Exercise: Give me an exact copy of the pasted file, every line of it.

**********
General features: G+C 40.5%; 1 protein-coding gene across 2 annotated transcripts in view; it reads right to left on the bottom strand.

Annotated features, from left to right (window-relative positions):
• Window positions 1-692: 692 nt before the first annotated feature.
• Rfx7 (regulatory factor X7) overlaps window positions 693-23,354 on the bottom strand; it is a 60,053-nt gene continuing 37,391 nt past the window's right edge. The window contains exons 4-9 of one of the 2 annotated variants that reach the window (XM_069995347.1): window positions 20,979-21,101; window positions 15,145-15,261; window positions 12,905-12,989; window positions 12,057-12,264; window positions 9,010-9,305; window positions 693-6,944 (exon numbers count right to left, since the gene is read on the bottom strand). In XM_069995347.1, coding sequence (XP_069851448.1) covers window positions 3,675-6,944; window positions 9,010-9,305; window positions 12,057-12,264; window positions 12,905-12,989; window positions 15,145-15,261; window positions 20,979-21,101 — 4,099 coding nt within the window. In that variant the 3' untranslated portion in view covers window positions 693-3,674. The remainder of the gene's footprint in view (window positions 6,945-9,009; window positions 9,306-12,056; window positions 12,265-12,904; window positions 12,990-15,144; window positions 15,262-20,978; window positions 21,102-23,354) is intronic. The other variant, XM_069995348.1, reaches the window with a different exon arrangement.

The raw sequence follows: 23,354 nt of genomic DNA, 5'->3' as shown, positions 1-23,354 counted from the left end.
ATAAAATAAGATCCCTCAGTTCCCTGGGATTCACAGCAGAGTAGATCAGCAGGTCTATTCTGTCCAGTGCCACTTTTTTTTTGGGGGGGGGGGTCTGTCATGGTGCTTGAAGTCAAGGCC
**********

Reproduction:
General features: G+C 40.5%; 1 protein-coding gene across 2 annotated transcripts in view; it reads right to left on the bottom strand.

Annotated features, from left to right (window-relative positions):
• Window positions 1-692: 692 nt before the first annotated feature.
• Rfx7 (regulatory factor X7) overlaps window positions 693-23,354 on the bottom strand; it is a 60,053-nt gene continuing 37,391 nt past the window's right edge. The window contains exons 4-9 of one of the 2 annotated variants that reach the window (XM_069995347.1): window positions 20,979-21,101; window positions 15,145-15,261; window positions 12,905-12,989; window positions 12,057-12,264; window positions 9,010-9,305; window positions 693-6,944 (exon numbers count right to left, since the gene is read on the bottom strand). In XM_069995347.1, coding sequence (XP_069851448.1) covers window positions 3,675-6,944; window positions 9,010-9,305; window positions 12,057-12,264; window positions 12,905-12,989; window positions 15,145-15,261; window positions 20,979-21,101 — 4,099 coding nt within the window. In that variant the 3' untranslated portion in view covers window positions 693-3,674. The remainder of the gene's footprint in view (window positions 6,945-9,009; window positions 9,306-12,056; window positions 12,265-12,904; window positions 12,990-15,144; window positions 15,262-20,978; window positions 21,102-23,354) is intronic. The other variant, XM_069995348.1, reaches the window with a different exon arrangement.

The raw sequence follows: 23,354 nt of genomic DNA, 5'->3' as shown, positions 1-23,354 counted from the left end.
ATAAAATAAGATCCCTCAGTTCCCTGGGATTCACAGCAGAGTAGATCAGCAGGTCTATTCTGTCCAGTGCCACTTTTTTTTTGGGGGGGGGGGTCTGTCATGGTGCTTGAAGTCAAGGCC